Summer Centered: Gerrit Farren '20 Takes Matter Into His Own Hands
A native of Germany, the physics major will return to Europe this summer to conduct theoretical physics research that will be used to construct a model of the Big Bang.
For the second summer in a row, physics major Gerrit Farren ‘20 will leave the United States to conduct physics research. This time, it’ll be on cosmology, a subfield of physics that seeks to answer some of the fundamental questions surrounding the structure of the universe. Last year, the German native worked at the Jülich Research Center, which is only about 45 minutes from his hometown of Mönchengladbach; this time, he’ll be traveling to much more unfamiliar territory.
Thanks to funding from the Koshland Natural Sciences Center (KINSC)'s Summer Scholars program, Farren will study axions, theoretical particles of dark matter, in Professor of Astrophysics and Cosmology Andrew H. Jaffe’s Imperial College, London lab. Because only about 4.9 percent of the universe is comprised of ordinary matter, Farren explains, the existence of another type of matter is a foregone conclusion. As this so-called “dark matter” can interact with ordinary matter only in a gravitational capacity, however, scientists don’t really have any concrete idea of what it is.
Farren hopes that his work will help to change that. He’ll be taking advantage of a physical principle, the Sunyaev-Zeldovich effect, to visualize the structure of the cosmic microwave background (CMB), the form the radiation left over from the Big Bang has taken on.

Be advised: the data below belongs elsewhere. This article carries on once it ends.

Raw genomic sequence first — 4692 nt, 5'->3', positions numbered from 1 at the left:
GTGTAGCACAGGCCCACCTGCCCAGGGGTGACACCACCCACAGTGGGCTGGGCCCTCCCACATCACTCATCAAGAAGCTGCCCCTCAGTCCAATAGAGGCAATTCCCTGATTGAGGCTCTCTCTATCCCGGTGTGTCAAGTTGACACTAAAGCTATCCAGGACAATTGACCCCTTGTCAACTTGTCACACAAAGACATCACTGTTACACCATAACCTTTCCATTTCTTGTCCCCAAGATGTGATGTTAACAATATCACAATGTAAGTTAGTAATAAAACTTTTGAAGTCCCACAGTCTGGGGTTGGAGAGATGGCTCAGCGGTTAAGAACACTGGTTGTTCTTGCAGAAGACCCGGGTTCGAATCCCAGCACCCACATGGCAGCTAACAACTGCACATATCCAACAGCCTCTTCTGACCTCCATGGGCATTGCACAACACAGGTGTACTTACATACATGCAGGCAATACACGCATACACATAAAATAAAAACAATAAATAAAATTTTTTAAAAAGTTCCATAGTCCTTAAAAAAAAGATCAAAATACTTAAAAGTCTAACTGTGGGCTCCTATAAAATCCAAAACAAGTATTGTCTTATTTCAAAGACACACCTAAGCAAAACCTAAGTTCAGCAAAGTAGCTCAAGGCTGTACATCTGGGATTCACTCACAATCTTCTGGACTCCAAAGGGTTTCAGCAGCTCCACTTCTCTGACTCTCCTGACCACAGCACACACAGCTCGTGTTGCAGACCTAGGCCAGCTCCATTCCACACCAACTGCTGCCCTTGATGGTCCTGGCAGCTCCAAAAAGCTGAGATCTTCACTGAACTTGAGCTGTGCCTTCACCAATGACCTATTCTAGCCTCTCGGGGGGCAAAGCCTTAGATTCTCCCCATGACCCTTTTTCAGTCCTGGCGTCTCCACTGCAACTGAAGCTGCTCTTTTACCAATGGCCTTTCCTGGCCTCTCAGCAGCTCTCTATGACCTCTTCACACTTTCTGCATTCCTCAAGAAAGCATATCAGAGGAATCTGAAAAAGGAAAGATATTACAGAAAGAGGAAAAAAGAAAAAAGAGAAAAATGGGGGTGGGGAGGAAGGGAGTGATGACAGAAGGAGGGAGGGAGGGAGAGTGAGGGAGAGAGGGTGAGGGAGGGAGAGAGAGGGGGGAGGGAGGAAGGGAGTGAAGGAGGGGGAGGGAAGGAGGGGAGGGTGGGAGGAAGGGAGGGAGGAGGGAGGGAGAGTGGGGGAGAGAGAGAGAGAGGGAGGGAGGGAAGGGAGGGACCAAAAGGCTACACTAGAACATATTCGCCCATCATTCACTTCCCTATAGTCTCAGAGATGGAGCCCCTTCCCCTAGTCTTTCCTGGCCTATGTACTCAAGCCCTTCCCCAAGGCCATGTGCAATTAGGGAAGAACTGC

“The [ultimate] aim of this project,” he says, “is going to be to examine whether these observations are able to provide evidence for or against the existence of axions.”
He is particularly looking forward to the opportunity to “combine physics, math, and computer science in a unique way to gain a better understanding of complex ideas.” And he hopes that such work will help him develop a more concrete sense of the specific type of theoretical physics he wants to study in graduate school.
It was Farren’s relationship with professors in Haverford’s physics department that proved instrumental to his being offered this internship.
“Emeritus Professor of Physics and Astronomy Bruce Partridge reached out to a couple of his colleagues on my behalf, which is how I got in touch with Professor Andrew H. Jaffe at Imperial,” Farren says. “We then worked with [Associate Professor of Physics] Daniel Grin in finding an appropriate focus.”
Farren’s research is almost mind-boggling in scope. It will be used to help clarify the origins of the universe. But big ideas fuel his work as a physicist-in-training. This past semester, he worked with two separate initiatives—the European Space Agency’s (ESA) Planck mission and the Atacama Cosmology Telescope (ACT) project—to quite literally shed light on the nature of dark matter. Now he’s eager to follow up his work with them in London. While he’s “honestly not quite sure [what a typical day in the lab will look like yet],” he’s certainly excited to find out.